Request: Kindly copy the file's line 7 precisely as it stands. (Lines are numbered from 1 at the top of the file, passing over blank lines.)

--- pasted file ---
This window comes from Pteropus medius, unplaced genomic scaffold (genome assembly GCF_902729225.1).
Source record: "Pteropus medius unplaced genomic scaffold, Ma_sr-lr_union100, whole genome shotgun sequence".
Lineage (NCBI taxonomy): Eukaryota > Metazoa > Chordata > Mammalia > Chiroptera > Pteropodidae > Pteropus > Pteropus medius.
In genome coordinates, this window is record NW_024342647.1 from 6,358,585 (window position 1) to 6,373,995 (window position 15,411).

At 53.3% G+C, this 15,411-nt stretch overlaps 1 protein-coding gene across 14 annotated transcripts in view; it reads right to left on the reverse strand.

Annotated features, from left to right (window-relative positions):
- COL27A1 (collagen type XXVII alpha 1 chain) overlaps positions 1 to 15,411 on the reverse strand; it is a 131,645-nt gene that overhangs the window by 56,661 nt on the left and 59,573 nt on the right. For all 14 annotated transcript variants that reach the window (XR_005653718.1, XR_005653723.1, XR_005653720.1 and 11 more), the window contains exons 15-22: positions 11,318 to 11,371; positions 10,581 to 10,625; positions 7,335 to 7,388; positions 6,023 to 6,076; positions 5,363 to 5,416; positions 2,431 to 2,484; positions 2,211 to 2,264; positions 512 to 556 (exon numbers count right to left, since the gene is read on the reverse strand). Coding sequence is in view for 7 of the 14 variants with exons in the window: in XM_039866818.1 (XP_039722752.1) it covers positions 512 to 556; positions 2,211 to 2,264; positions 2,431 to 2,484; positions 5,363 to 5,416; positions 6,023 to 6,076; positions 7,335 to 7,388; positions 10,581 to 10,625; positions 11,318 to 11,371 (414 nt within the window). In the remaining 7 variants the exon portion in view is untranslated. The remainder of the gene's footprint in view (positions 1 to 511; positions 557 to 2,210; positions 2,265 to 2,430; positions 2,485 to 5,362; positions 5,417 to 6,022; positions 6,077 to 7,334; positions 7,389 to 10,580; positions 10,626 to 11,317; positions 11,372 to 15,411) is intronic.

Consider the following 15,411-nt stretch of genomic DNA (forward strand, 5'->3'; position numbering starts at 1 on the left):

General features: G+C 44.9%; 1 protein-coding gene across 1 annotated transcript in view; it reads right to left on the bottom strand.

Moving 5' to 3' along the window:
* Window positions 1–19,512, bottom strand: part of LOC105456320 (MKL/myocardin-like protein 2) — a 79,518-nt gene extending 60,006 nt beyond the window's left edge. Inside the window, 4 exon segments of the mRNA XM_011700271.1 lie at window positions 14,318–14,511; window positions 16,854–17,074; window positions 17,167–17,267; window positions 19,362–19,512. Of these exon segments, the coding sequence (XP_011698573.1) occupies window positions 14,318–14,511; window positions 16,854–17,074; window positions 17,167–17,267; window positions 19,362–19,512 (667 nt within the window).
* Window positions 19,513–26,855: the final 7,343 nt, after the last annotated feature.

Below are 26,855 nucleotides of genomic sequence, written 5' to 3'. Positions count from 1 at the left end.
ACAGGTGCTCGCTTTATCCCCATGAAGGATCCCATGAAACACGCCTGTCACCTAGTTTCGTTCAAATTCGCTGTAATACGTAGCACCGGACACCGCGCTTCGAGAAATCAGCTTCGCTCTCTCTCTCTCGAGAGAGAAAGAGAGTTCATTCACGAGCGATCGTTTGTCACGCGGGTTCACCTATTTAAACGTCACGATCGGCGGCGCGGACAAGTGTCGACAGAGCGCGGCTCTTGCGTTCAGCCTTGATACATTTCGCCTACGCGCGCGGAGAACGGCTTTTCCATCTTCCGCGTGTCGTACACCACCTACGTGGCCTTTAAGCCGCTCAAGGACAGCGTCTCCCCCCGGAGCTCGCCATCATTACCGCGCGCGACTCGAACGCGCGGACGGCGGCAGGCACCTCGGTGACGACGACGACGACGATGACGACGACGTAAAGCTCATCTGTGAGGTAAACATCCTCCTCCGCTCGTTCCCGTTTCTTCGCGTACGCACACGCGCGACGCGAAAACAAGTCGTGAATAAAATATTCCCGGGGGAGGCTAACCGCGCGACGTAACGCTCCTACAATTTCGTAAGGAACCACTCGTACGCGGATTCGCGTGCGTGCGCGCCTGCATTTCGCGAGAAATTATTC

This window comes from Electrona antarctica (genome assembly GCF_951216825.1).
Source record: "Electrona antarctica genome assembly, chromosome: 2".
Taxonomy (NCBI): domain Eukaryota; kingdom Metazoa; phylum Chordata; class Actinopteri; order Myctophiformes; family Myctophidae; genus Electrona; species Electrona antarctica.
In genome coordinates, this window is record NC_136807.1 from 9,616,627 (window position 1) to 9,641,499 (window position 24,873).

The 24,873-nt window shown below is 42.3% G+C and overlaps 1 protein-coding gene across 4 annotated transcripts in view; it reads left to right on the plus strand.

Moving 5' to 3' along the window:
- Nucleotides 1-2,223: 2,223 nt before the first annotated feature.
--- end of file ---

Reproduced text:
- COL27A1 (collagen type XXVII alpha 1 chain) overlaps positions 1 to 15,411 on the reverse strand; it is a 131,645-nt gene that overhangs the window by 56,661 nt on the left and 59,573 nt on the right. For all 14 annotated transcript variants that reach the window (XR_005653718.1, XR_005653723.1, XR_005653720.1 and 11 more), the window contains exons 15-22: positions 11,318 to 11,371; positions 10,581 to 10,625; positions 7,335 to 7,388; positions 6,023 to 6,076; positions 5,363 to 5,416; positions 2,431 to 2,484; positions 2,211 to 2,264; positions 512 to 556 (exon numbers count right to left, since the gene is read on the reverse strand). Coding sequence is in view for 7 of the 14 variants with exons in the window: in XM_039866818.1 (XP_039722752.1) it covers positions 512 to 556; positions 2,211 to 2,264; positions 2,431 to 2,484; positions 5,363 to 5,416; positions 6,023 to 6,076; positions 7,335 to 7,388; positions 10,581 to 10,625; positions 11,318 to 11,371 (414 nt within the window). In the remaining 7 variants the exon portion in view is untranslated. The remainder of the gene's footprint in view (positions 1 to 511; positions 557 to 2,210; positions 2,265 to 2,430; positions 2,485 to 5,362; positions 5,417 to 6,022; positions 6,077 to 7,334; positions 7,389 to 10,580; positions 10,626 to 11,317; positions 11,372 to 15,411) is intronic.